Looking Backward, Looking Forward: Forty Years of U.S. Human Spaceflight Symposium
Stephen J. Garber
Looking Backward, Looking Forward: Forty Years of U.S. Human Spaceflight Symposium
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Human spaceflight is the driver for most activities that the National Aeronautics and Space Administration (NASA) undertakes. While NASA certainly has a rich aviation research heritage and has also done pathbreaking scientific and applications work using robotic spacecraft, human spaceflight is a difficult and expensive endeavor that engenders great popular enthusiasm and support for NASA. Much of this public interest stems from pushing boundaries of adventure, by exploring the unique and challenging physical environment of space. Humans can also perform tasks in space that machines cannot. We can think, analyze, and make judgment calls based on experience and intuition in real time. This NASA history document contains sixteen fascinating essays about the past and future of spaceflight, written by some of the most important and famous figures in the space community. A confluence of anniversaries made the spring of 2001 a propitious time for reflection on a forty-year record of achievement and on what may lie ahead in the years to come. The fortieth anniversary of Alan Shepard's first spaceflight, the first time an American flew in space, took place on 5 May 2001. The fortieth anniversary of Yuri Gagarin's spaceflight, the first time a human traveled into space and orbited Earth, took place on 12 April 2001. Coincidentally, this date was also the twentieth anniversary of the launch of STS-1, the first Space Shuttle flight. In addition, 25 May was the fortieth anniversary of President John F. Kennedy's famous "urgent needs" speech in which he proposed putting an American on the Moon "before this decade is out," initiating the Apollo Project. Last but not least, the Expedition One crew to the ISS had finished its historic first mission in the spring of 2001.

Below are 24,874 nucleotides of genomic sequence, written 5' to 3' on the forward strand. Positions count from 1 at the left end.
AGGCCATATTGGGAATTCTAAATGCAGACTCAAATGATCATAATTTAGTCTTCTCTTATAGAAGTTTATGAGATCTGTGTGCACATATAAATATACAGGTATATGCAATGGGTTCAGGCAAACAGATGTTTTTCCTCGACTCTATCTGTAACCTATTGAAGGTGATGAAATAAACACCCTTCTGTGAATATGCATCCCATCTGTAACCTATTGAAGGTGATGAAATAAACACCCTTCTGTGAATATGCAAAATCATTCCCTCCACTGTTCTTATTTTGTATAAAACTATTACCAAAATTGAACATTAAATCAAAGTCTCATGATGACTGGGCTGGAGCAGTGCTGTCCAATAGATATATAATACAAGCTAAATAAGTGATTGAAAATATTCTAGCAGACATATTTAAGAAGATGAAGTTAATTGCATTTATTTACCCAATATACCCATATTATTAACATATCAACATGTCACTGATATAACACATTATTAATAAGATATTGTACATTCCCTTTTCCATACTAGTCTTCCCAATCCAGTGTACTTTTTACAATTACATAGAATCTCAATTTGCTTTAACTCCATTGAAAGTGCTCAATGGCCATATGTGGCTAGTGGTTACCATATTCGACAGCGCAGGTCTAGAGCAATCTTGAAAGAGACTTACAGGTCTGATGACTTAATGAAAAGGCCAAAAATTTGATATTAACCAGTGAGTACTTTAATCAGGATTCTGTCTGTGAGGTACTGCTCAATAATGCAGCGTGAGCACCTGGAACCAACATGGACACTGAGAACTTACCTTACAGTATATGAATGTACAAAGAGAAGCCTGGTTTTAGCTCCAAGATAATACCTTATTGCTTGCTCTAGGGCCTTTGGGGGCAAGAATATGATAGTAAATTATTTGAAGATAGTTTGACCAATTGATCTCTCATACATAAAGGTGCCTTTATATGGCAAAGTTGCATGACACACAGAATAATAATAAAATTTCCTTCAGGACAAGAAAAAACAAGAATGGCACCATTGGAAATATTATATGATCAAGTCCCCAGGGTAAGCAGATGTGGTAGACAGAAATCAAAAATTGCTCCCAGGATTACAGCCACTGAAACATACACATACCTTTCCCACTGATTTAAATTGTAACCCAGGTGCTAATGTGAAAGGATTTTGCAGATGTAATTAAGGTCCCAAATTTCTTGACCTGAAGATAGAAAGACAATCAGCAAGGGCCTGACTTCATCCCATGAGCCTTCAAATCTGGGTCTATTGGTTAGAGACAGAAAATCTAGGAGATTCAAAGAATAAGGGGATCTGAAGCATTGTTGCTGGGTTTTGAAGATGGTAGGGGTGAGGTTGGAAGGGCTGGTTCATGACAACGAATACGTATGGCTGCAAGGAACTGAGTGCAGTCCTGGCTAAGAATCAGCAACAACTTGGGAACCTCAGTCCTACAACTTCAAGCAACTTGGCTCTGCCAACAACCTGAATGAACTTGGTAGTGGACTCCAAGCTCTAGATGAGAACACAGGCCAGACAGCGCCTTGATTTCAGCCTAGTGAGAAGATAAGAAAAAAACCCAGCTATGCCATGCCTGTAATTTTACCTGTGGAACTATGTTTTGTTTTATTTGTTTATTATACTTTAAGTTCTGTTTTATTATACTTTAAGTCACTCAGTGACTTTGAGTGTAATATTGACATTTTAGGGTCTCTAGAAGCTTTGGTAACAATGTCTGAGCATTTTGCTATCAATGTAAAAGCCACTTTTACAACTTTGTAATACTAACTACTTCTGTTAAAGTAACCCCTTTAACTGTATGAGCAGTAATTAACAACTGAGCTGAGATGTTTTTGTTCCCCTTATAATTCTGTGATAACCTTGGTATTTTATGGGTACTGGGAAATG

Front Cover
Table of Contents
Preface and Acknowledgments—Stephen J. Garber
Introduction—John M. Logsdon
Opening Remarks—Daniel S. Goldin
Keynote Address
Human Spaceflight and American Society: The Record So Far—Charles Murray
Perspectives on the Past Forty Years of Human Spaceflight
The Spaceflight Revolution Revisited—William Sims Bainbridge
Mutual Influence: U.S.S.R.-U.S. Interactions During the Space Race—Asif Siddiqi
Making Human Spaceflight as Safe as Possible—Frederick D. Gregory
What If? Paths Not Taken—John M. Logsdon
The Experience of Spaceflight
Apollo and Beyond—Buzz Aldrin
Breaking in the Space Shuttle—Robert Crippen
Going Commercial—Charles Walker
Science in Orbit—Mary Ellen Weber
Training for the Future—T.J. Creamer
Perspectives on the Next Forty Years of Human Spaceflight
Expanding the Frontiers of Knowledge—Neil de Grasse Tyson
Pushing Human Frontiers—Robert Zubrin
About an Element of Human Greatness—Homer Hickam
The Ethics of Human Spaceflight—Laurie Zoloth
Future Visions for Scientific Human Exploration—James Garvin
The International Space Station and the Future of Human Spaceflight
Preparing for New Challenges—William Shepherd
About the Authors
NASA History Series
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